221 F.2d 281
Marion Alfred NICHOLSON, Appellant,
UNITED STATES of America, Appellee.
United States Court of Appeals Eighth Circuit.
April 22, 1955.
Rehearing Denied June 1, 1955.
William P. Murphy and Silver, Goff, Murphy, Ryan & Gottlieb, St. Paul, Minn., filed brief for appellant.
George E. MacKinnon, U.S. Atty., and Clifford Janes, Asst. U.S. Atty., St. Paul, Minn., filed brief for appellee.
Before GARDNER, Chief Judge, and COLLET and VAN OOSTERHOUT, Circuit judges.
COLLET, Circuit Judge.
The defendant was tried on three counts of an indictment. Counts No. Seven and Eight charged unlawful possession and transfer of marihuana. Count Nine charged conspiracy to unlawfully transfer marihuana. The jury found him not guilty on Counts Seven and Eight. He was convicted and sentenced on Count Nine. From the judgment of conviction he appeals.
Three assignments of error are presented. First, that defendant's motion for a directed verdict should have been sustained because the evidence was insufficient to support a verdict of guilty. Second, that the Court's instructions were erroneous in several particulars, and third, that Government counsel made an unproper argument to the jury over the futile objection of defendant.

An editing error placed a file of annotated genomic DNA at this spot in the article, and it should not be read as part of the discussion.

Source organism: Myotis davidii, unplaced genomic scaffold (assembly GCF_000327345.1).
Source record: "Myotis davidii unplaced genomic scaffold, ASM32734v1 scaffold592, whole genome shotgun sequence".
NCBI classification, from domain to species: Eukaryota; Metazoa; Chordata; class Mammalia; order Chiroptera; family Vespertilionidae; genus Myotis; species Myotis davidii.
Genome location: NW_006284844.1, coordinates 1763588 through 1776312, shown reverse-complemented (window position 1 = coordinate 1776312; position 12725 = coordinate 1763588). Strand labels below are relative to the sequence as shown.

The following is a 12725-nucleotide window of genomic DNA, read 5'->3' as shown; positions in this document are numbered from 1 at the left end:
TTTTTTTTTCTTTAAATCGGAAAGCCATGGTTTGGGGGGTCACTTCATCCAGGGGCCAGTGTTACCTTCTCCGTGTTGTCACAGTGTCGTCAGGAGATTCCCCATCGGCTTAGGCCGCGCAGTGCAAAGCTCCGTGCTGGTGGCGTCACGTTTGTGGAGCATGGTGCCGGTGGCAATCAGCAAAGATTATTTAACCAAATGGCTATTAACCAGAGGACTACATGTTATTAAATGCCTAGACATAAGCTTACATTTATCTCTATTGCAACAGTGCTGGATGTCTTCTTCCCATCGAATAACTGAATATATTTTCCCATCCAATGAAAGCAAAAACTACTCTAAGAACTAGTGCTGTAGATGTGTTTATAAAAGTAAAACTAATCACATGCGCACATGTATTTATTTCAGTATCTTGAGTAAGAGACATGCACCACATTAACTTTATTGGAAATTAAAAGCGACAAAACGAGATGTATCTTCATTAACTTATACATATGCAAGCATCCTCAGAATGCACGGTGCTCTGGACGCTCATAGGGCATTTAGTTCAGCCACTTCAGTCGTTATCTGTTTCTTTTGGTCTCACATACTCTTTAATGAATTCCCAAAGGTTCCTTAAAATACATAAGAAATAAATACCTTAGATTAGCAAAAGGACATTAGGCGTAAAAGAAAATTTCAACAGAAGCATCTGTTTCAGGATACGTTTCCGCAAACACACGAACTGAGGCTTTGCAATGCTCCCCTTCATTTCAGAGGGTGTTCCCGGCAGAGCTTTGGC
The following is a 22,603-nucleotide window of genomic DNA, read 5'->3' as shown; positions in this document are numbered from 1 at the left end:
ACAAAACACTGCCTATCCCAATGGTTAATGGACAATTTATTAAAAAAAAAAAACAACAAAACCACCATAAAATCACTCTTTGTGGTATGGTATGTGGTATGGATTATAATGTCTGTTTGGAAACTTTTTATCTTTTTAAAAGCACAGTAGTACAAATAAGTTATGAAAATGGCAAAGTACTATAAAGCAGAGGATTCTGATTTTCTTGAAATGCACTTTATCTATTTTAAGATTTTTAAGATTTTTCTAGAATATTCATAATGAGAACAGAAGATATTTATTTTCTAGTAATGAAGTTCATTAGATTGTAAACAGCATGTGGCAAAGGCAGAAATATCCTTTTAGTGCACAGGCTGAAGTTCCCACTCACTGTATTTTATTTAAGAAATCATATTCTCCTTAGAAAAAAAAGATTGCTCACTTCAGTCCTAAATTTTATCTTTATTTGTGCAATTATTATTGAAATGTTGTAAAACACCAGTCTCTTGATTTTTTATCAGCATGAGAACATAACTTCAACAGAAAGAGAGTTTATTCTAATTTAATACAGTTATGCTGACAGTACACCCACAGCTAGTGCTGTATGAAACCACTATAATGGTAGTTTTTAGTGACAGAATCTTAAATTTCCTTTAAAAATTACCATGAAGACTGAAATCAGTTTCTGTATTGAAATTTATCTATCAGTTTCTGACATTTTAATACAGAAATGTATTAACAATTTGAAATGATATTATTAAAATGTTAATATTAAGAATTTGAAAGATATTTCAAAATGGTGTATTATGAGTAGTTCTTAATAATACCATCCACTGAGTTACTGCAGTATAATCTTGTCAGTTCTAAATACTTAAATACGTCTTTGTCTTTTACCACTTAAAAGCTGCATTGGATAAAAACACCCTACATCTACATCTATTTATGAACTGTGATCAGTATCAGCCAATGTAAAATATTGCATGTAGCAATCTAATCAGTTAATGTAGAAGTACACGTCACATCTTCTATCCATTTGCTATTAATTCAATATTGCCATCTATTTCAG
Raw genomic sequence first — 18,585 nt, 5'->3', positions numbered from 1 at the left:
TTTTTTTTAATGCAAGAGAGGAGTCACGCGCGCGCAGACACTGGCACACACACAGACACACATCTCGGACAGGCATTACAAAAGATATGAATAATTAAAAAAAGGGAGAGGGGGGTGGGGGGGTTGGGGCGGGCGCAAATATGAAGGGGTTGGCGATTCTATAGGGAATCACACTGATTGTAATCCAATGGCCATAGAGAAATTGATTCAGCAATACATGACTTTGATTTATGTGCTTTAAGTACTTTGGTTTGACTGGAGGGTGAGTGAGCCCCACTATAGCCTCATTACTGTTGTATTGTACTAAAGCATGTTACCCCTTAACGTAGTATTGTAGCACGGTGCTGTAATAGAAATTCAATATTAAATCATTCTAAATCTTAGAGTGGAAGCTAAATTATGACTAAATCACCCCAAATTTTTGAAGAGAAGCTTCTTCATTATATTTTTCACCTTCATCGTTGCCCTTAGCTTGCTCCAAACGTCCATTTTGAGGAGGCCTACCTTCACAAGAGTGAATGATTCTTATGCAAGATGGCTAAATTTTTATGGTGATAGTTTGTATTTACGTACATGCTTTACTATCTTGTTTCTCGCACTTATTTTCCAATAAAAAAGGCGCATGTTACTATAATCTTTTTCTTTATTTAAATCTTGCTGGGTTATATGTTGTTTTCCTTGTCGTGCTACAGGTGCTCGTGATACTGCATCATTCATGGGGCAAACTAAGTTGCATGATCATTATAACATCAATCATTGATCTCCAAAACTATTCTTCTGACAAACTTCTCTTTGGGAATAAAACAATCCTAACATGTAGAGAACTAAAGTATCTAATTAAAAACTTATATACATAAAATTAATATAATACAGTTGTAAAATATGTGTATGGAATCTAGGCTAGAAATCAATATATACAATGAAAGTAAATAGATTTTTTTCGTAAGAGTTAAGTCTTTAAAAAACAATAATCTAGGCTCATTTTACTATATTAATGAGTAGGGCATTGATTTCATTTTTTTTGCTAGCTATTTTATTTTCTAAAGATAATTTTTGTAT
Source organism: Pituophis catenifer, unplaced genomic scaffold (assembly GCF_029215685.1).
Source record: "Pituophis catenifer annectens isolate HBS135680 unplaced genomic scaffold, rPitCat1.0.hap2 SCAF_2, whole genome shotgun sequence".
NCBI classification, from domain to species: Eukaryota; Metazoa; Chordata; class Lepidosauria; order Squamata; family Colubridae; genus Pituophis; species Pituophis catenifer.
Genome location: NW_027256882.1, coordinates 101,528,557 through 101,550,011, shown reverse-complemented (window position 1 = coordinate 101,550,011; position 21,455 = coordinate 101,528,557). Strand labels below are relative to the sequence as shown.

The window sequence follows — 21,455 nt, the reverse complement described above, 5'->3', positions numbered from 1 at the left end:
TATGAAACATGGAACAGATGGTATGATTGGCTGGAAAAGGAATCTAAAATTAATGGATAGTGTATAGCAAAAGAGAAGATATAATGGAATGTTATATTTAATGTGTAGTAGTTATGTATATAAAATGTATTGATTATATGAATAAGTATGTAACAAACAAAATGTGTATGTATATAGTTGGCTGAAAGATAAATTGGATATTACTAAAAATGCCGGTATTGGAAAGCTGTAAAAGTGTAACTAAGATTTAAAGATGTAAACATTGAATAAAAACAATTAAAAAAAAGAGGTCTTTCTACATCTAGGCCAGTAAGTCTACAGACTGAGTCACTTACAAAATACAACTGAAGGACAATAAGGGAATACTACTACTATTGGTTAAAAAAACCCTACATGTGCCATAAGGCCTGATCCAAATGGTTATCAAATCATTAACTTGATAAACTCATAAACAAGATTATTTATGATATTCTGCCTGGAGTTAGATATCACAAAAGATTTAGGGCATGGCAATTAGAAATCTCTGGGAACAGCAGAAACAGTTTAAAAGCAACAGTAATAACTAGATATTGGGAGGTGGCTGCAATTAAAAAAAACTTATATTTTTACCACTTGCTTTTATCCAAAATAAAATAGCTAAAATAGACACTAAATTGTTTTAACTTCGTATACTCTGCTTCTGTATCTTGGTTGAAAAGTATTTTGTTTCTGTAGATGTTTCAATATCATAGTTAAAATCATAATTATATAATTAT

The evidentiary facts upon which the trial court denied defendant's motion for a directed verdict on the conspiracy count were as follows: A man named Eaves worked as a barber in a barber shop in St. Paul, Minnesota. Defendant was an occasional customer. A government narcotic agent was investigating illicit traffic in narcotics in the community in which the barber shop was located. Eaves was in need of money. The agent, posing as an exconvict, a dealer in narcotics and stolen automobiles, made a proposal to Eaves that if he, Eaves, would assist him in obtaining narcotics, the agent would make it financially very worth while to Eaves. Eaves advertised the fact to many of his customers, including defendant, that he would like to have some marihuana for his 'friend'. Eaves obtained marihuana on two occasions from undisclosed sources and turned it over to the agent. The defendant first told Eaves that he knew of no source from which marihuana could be obtained but that if he learned of any he would let Eaves know. Eaves testified that on September 25, 1953 about 4:00 P.M. he had a conversation with defendant just outside the barber shop in which defendant told him that he, defendant, would be able to get him 20 packages of marihuana and that he, the defendant, or the man who had it would bring the marihuana to the barber shop about six o'clock that evening. The defendant left and returned about six o'clock, at which time he informed Eaves that only six packages were available and they would be delivered about 7:00 P.M. At about 7:00 P.M. a man named Johnson came to the barber shop and delivered to Eaves a package containing six smaller packages of marihuana each containing eight marihuana cigarettes and demanded $30.00 therefor. Eaves told Johnson he would deliver the marihuana, get the money for it and then pay him. Eaves left the shop and delivered the package to the agent. Johnson waited. Eaves was arrested and did not return. Johnson testified that defendant was a friend of his, had picked him up in defendant's automobile, driven to Eaves' shop and asked Johnson to hand the package to Eaves and get $30.00 for it. Johnson said he delivered the package as Eaves stated it was delivered. Later that evening defendant and Johnson were arrested in defendant's automobile. Johnson was subsequently released. Eaves entered a plea of guilty. Defendant denied having possession of any marihuana, denied making nay statement to Eaves that he would deliver it, and denied delivering or participating in delivering any marihuana to anyone. But the weight of the evidence and the credibility of the witnesses was for the jury. The facts justified the submission of the issue to the jury.